In the case of SIXN, the second crime is the body found on the doorstep of Mr. Horace Harker of the Central Press Syndicate. Aside from the dead body (a minor difference), the crime at the Harker residence seems much like the others before it – shattered busts of Napoleon and all. But now there’s a photograph in the dead man’s pocket and a broken streetlamp, both of which are indicative if not outright conclusive. From there, Holmes and Watson go to Harding Brothers, and then to Mr. Morse Hudson, of the Kennington Road. It’s Morse Hudson who provides a major breakthrough (interspersed with talk of Nihilists and anarchists and red republicans). He knows the man in the photograph: it’s Beppo, “a kind of Italian piece-work man,” he says. From there Holmes and Watson “make for Gelder & Co., of Stepney, the source and origin of the busts.” And then finally, based on the information they receive there, to Chiswick and the home of Mr. Josiah Brown. This is where Beppo is apprehended with the fifth bust of Napoleon and the active investigation draws to a close.

And...commercial break!

Now, a typical episode of Law & Order is usually split equally, with "law" bowing out of the way for "order" at about the 30 minute mark. We'll find that the structure of SIXN is definitely frontloaded with more law at the beginning and a briefer order experience at the end. If SIXN were truly an episode of Law & Order, then the “order” portion of the plot would probably only take up about 10-15 minutes of the episode. However, the reader finds that the impact of Sherlock Holmes's order more than makes up for its brevity. With Dr. Watson and Inspector Lestrade acting as something tantamount to a jury, Holmes’s revelatory theatrics are equal to any courtroom drama. With the reveal of the missing pearl in the sixth bust, one can easily imagine Waterston’s Jack McCoy unleashing the last damning piece of evidence against the accused, and all of the pieces of the case falling neatly into place. I mean, Watson and Lestrade even break out into applause for Sherlock Holmes, like they would for any actor on the stage. Holmes then proceeds to outline the details of the case, which go back over a year, and when he is done, it is obvious to the “jury” that Beppo is guilty. Holmes has proclaimed it so, with every leap and twirl and dramatic gesture. But more than that, Holmes has proven it so. And after all, what is order if not that?

Finally, every episode of Law & Order has a summary scene. More often than not, it’s very brief. Sam Waterston shares heated words with the prosecuting attorney on the steps of the courthouse. Or there’s a poignant conversation amongst all the attorneys over Chinese food in a darkened office. It’s a way to draw the episode to close quickly, and with wit and pathos. And this, let’s be honest, the concluding scene of SIXN has in spades.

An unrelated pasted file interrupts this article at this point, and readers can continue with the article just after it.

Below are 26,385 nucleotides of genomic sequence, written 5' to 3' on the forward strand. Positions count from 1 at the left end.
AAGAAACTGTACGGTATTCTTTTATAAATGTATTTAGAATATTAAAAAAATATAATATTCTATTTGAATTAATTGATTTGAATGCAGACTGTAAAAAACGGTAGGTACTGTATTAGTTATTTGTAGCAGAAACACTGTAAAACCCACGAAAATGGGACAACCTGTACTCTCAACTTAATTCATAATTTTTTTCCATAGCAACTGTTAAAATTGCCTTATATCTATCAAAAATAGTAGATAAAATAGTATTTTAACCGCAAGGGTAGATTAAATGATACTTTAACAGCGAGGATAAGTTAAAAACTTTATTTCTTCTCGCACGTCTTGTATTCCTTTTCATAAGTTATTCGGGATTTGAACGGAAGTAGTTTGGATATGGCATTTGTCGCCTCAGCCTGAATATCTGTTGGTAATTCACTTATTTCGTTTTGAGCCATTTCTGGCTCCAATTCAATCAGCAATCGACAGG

“Well,” said Lestrade, “I’ve seen you handle a good many cases, Mr. Holmes, but I don’t know that I ever knew a more workmanlike one than that. We’re not jealous of you at Scotland Yard. No, sir, we are very proud of you, and if you come down to-morrow, there’s not a man, from the oldest inspector to the youngest constable, who wouldn’t be glad to shake you by the hand.”
End of scene. Fade to black. Dun dun. And the Great Detective goes so far as to say, “Thank you! Thank you!,” as if he were at a curtain call, as if he were taking a bow.

As if you didn't know what I meant by "dun, dun".

Of course, it’s more accurate to say that the structure of SIXN paved the way for the episodic organization of Law & Order than the other way around. And I wish I could say with certainty, as Sherlock Holmes does in “The Empty House,” that “The parallel is exact.” Because it’s not exact, of course, but it is very near. It is very near enough to say that SIXN is my favorite Sherlock Holmes story because it reminds me of another dearly beloved thing. Of another dearly beloved person. Or perhaps just because. Because, because, because. 

1 comment:

  1. Wonderful to read this! Your comparison gives such insight into the "why" of this story's perfect structure. It's clear that in a great story, not only must each element be present but each one needs to have something a little special about it. This is true from beginning to end, but the coda of this story rises to a new emotional pitch that is both surprising and, as they might say, gratifying. Thanks, as always, for your wonderful asides and humor, and for sharing your talk!